August 11, 2022
Est. Reading: 3 minutes

How to gently remind Grandpa that people have passed away a long time ago

When a loved one dies, you may experience sorrow over the loss again – perhaps years later. Grief may resurface on the anniversary of a loved one's death or on other significant dates throughout the year.

These emotions, which are sometimes referred to as an anniversary response, are not always indicative of a setback in the mourning process. They demonstrate how much you value your loved one's life.

To continue on the road to recovery, it's critical to understand what to anticipate — and how to deal with reminders of your loss.



Reminders may be placed in any location

Certain reminders of your loved one may be unavoidable, such as visits to the loved one's cemetery, the person's death anniversary, holidays, birthdays, or new events that you know he or she would have liked. Even memorial services for others may reintroduce you to the agony of your own loss.

Additionally, reminders may be associated with sights, sounds, and scents – and they can be surprising. You may find yourself overcome with emotion when you drive by a restaurant your spouse frequents or as you hear your child's favorite music.

What to anticipate when sorrow reappears

Grief has an unpredictable path. Anniversary responses may last several days or, in more severe instances, much longer. You may feel the same strong emotions and responses as you did the first time you lost a loved one during an anniversary reaction, including the following:



Spells of tears


Fatigue, or a lack of energy





Sleeping difficulties


Anniversary responses may also elicit vivid recollections of the emotions and circumstances surrounding the loss of a loved one. For instance, you may recall precisely where you were and what you were doing at the time of your loved one's death.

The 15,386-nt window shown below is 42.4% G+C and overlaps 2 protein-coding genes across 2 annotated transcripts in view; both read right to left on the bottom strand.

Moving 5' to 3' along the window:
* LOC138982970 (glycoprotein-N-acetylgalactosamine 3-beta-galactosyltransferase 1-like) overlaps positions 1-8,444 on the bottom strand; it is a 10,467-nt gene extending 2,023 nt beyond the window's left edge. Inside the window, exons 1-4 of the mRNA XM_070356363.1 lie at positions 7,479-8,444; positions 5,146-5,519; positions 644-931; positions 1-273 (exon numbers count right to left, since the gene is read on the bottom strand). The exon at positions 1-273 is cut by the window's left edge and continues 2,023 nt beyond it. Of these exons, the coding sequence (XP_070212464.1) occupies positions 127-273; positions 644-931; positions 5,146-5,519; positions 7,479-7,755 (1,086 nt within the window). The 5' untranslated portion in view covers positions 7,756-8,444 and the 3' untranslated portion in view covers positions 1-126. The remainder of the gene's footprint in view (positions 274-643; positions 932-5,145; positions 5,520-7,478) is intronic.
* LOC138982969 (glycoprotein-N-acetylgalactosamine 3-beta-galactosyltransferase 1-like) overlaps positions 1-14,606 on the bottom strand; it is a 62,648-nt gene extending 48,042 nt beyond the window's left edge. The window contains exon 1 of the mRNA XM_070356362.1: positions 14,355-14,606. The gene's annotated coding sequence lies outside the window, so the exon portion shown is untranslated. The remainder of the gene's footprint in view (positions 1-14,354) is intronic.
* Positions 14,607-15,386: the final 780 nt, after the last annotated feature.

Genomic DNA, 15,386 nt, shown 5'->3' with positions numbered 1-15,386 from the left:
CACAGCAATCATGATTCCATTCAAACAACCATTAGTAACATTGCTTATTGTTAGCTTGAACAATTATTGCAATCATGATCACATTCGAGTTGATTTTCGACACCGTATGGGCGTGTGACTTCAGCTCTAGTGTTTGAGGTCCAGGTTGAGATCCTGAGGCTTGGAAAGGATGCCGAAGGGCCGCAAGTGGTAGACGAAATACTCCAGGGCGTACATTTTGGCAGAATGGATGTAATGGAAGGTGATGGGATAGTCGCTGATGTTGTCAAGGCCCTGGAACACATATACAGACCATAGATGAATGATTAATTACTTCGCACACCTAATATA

Suggestions for coping with resurrected sorrow



Even years after a loss, you may experience sorrow when reminded of your loved one's passing. Take measures to deal with reminders of your loss as you continue to recover. For instance:

Prepare yourself.

Reactions to an anniversary are natural. Knowing that you are likely to have anniversary responses may assist you in comprehending them and even repurpose them as chances for recovery.

Prepare a diversion.

Plan a meeting or visit with friends or family at times when you are likely to feel alone or reminded of your loved one's passing.


Recall your connection.

Concentrate on the positive aspects of your connection with your loved one and the time you shared, rather than on the loss. Write a letter to a loved one or a message to yourself about some of your pleasant recollections. You may amend this message at any time.

Establish a new custom.

On their birthdays or holidays, make a contribution to a charity organization in their honor, or plant a tree in their honor.

Make connections with people.

Attract close friends and family members, especially those who were important to your loved one. Locate someone who will encourage you to discuss your loss. Maintain contact with your traditional sources of support, such as spiritual leaders and social organizations. Consider attending a support group for grief.


Allow for a variety of feelings.

While it is OK to be sad and feel a sense of loss, allow yourself to enjoy pleasure and happiness as well. You may find yourself smiling and weeping as you remember memorable occasions.

When a person's sorrow becomes too acute



Grief has no time limit, and anniversary responses may be devastating. Nonetheless, the degree of sorrow tends to diminish with time.






Consult a grief counselor or other mental health professional if your sorrow becomes worse rather than better over time or if it impairs your capacity to function in everyday life. Unresolved or complex sorrow may result in depression, other mental health difficulties, and other physical issues. However, with expert assistance, you may reclaim your feeling of control and direction in life — and so return to the road of recovery.

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